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Study: Graduate and Professional Degrees Cause 40 Percent of Student Loan Debt

Graduate degree

March 28, 2014

A new report from the New America Foundation's Education Policy Program shows that student loans for graduate degrees play a bigger role in the current student loan debt crisis than most people realize. The report, aptly named The Graduate Student Debt Review, showed that student loan debt caused by loans for graduate and professional degrees currently make up around 40 percent of the $1 trillion plus dollars currently owed nationwide. The report also showed that student loan debt for graduate and professional degrees may be increasing at a faster rate than those for undergraduate degrees as well, noted CBS Washington, which begs the question, "Why?"

"The jump in graduate school borrowing is bigger than I thought it was going to be," author of the report Jason Delisle, director of the Federal Education Budget Project, told CNN. "Are graduate students thinking: I've got less money to get a graduate education, so I should borrow more? My employment prospects look worse, so should I borrow more? That's problematic."

According to CNN, the report shows that median graduate student loan debt rose 43 percent from 2004 to 2012, from $40,200 to $57,600. Certain degrees fared worse in terms of average expense. For example, students who earned a Master of Business degree in 2012 took out an average of $42,000 in student loans in 2012, which is only slightly more than the average for all graduate student loans in 2004. On the other hand, students who graduated with a Master of Arts degree in 2012 took out an average of $58,500.

Graduate degrees in fields known for high-paying positions led students into even more indebtedness, noted Slate.com. Law students, for example, borrowed $128,125 in 2012 compared to only $76,816 in 2004. A similar pattern was also revealed for graduate degrees in medicine and other health sciences, though not quite to the same degree. According to the study, graduate students in medicine and other health sciences took out an average of $103,033 in student loans in 2004, compared to a whopping $135,000 in 2012.

The authors of the study claim to have zeroed in on graduate and professional degrees in order to put the student loan debt crisis into proper context by separating the two different types of student loan debt; undergraduate and graduate.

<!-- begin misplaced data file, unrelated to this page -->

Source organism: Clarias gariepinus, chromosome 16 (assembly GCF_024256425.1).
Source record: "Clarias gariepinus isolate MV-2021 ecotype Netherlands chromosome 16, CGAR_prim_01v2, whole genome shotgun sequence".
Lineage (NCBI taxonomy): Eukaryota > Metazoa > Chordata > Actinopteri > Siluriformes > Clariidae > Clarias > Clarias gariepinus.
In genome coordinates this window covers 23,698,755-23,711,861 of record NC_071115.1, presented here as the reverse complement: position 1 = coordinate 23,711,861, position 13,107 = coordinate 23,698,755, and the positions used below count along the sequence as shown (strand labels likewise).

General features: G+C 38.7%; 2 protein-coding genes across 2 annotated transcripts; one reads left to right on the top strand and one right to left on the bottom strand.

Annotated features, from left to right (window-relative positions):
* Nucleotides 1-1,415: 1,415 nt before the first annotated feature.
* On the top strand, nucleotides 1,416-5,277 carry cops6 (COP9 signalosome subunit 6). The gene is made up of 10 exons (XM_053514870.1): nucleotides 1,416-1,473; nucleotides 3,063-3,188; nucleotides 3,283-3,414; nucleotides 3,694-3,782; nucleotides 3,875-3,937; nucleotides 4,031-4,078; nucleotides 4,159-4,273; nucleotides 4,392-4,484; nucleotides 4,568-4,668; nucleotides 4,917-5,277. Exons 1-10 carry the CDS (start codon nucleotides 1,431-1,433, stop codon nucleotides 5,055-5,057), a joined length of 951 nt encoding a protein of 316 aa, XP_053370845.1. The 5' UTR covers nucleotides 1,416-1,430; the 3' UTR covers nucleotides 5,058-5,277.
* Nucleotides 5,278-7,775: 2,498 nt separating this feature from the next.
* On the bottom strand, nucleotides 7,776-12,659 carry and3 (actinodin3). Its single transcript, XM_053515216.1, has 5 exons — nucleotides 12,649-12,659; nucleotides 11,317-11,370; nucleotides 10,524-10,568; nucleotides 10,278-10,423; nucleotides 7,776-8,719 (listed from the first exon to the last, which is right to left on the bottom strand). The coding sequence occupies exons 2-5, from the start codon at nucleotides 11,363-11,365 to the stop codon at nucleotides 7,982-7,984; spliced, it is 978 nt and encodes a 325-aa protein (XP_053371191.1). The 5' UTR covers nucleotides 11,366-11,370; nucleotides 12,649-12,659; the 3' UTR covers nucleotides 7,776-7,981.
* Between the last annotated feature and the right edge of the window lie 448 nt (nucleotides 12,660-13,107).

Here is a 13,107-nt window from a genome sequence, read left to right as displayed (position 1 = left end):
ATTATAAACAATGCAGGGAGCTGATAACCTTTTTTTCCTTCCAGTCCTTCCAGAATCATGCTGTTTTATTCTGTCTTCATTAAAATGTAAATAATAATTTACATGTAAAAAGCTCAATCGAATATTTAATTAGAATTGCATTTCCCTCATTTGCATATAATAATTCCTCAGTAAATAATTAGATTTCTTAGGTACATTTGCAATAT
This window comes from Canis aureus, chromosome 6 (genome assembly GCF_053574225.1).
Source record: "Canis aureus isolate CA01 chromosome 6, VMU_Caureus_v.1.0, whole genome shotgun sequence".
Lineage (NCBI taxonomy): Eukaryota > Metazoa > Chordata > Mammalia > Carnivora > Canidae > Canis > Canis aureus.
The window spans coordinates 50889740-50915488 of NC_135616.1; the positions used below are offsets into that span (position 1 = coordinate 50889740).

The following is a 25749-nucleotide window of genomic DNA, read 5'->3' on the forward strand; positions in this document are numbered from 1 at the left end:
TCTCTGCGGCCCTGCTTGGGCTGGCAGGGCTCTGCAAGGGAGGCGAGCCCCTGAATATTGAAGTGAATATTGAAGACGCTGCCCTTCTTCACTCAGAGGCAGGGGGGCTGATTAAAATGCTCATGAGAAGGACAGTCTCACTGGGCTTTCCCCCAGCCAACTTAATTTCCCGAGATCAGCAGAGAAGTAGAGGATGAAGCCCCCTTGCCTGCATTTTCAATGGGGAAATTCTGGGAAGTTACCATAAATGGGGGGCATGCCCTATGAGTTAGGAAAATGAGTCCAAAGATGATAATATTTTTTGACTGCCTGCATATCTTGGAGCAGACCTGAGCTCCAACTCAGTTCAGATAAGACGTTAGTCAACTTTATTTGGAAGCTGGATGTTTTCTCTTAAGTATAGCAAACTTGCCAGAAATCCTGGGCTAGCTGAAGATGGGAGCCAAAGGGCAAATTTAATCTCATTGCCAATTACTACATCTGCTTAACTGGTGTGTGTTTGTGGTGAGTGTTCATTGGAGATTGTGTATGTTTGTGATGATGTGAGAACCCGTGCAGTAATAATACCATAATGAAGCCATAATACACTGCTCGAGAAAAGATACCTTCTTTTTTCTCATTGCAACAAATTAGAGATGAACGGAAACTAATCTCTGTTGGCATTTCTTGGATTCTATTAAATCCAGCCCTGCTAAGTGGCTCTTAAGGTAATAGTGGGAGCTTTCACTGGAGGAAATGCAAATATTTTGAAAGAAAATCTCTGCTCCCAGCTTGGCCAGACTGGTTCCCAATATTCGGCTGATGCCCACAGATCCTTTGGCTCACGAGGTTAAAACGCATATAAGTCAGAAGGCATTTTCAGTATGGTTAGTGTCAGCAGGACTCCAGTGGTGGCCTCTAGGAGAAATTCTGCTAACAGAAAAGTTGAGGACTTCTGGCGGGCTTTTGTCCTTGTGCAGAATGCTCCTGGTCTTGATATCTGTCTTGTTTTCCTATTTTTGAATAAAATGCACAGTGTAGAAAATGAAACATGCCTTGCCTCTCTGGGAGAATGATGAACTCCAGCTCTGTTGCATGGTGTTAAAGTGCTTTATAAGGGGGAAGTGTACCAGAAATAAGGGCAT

"Confusing undergraduate with graduate debt in discussions of college costs and student loans is problematic because the two categories of credentials are really quite different and warrant different types and levels of public support," they wrote, adding that "students, families, and taxpayers invest significant resources in financing "college," in large part because a bachelor's or associate degree is a must for anyone who wants to secure a middle-class income."

On the other hand, as the authors of the study argue, graduate and professional degrees do not provide the same foundation for economic opportunity as traditional four-year degrees do. Therefore, student loans taken out by those pursuing graduate and professional degrees should be considered a separate issue from the high costs of college and student loan debt for typical four-year degrees.


Compiled by Holly Johnson

Sources:

"Graduate student loans are ballooning," CNN Money, March 25, 2014, Jennifer Liberto, http://money.cnn.com/2014/03/25/pf/college/graduate-student-debt/

"Loan-ageddon!" Slate.com, March 26, 2014, Jordan Weissman, http://www.slate.com/articles/business/moneybox/2014/03/graduate_school_debt_is_it_a_crisis.html?wpisrc=burger_bar

New America Education Policy Program, "The Graduate Student Debt Review," Jason Delisle, 2014, http://newamerica.net/sites/newamerica.net/files/policydocs/GradStudentDebtReview-Delisle-Final.pdf

"Report: 40 Percent Of $1 Trillion US Student Loan Debt From Graduate Degrees," CBS Local Washington, March 26, 2014, Benjamin Fearnow, http://washington.cbslocal.com/2014/03/26/report-40-percent-of-1-trillion-student-loan-debt-from-graduate-degrees/

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